In this digital age, people are using their computers and phones with frequency and doing so at night must be avoided for it suppresses melatonin production keeping you awake for longer. Even having an alarm clock with a blue LED screen will stunt melatonin production.

working on devices at night stunts melatonin production

The Immune System

High levels of melatonin receptors are found on immune cells, and the spinal cord indicating melatonin has immune regulating and pain reducing factors. In fact, melatonin receptors are present within every cell in the body including cancer cells.

Melatonin and Cancer

Melatonin may impact cancer in the following ways:

  • Evidence points to melatonin being a valuable adjunct to the treatment of cancer for it helps protect the body against the damaging effects of radiation therapy.
  • Melatonin is in and of itself cytotoxic. It has the potential to induce tumour cell death. It boosts production of interleukin-2 which helps identify and attack mutated cells that lead to cancer.
  • Melatonin slows the spread of cancer by inhibiting the development of new tumour blood vessels.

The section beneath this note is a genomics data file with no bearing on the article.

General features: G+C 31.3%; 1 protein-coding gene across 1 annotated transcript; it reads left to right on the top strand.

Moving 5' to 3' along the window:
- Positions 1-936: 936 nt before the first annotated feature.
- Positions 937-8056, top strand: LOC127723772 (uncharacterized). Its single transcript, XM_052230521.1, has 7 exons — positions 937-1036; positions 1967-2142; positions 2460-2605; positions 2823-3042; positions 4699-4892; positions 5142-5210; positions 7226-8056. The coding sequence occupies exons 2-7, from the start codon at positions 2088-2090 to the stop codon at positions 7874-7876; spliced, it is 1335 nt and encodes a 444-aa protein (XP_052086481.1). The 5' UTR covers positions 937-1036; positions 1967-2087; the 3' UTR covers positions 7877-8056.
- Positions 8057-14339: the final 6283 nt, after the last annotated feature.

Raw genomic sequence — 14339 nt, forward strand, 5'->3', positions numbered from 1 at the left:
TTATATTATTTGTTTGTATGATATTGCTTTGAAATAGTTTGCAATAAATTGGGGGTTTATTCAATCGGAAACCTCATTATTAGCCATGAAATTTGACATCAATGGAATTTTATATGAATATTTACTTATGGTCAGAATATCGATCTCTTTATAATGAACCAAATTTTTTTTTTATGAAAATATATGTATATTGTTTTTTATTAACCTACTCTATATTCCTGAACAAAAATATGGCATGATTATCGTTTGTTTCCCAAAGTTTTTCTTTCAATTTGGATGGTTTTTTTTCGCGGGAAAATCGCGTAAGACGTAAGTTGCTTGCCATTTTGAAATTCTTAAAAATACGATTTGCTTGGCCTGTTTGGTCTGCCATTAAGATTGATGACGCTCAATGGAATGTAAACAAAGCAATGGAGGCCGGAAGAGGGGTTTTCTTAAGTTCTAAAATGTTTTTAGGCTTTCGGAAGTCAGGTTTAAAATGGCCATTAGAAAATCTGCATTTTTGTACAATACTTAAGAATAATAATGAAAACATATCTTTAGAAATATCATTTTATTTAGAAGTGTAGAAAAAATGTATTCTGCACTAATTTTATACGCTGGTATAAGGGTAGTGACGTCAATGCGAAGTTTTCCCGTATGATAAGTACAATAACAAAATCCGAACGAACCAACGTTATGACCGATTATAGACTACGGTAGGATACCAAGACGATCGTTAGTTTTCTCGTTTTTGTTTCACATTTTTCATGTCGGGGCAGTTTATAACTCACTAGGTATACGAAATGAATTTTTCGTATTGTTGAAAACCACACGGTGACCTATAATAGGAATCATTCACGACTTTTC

• Retards cancer progression by activating the cytokine system, which helps inhibit tumour growth, and by stimulating the cytotoxic activity of macrophages and monocytes
  • Antioxidant – limits oxidative damage to DNA
  • Inhibits tumour growth by counteracting oestrogen. Counteracts oestrogen’s tendency to stimulate cell growth.
  • Melatonin is proactive in its protection of sex hormone-driven cancers, including ovarian, endometrial, prostate, testicular and breast cancers12

Breast Cancer and Melatonin Levels

  • The journal Epidemiology concluded increased breast cancer risk to women working predominantly night shifts
  • Women living in highly illuminated neighbourhoods have a higher risk for breast cancer; according to an Israeli study.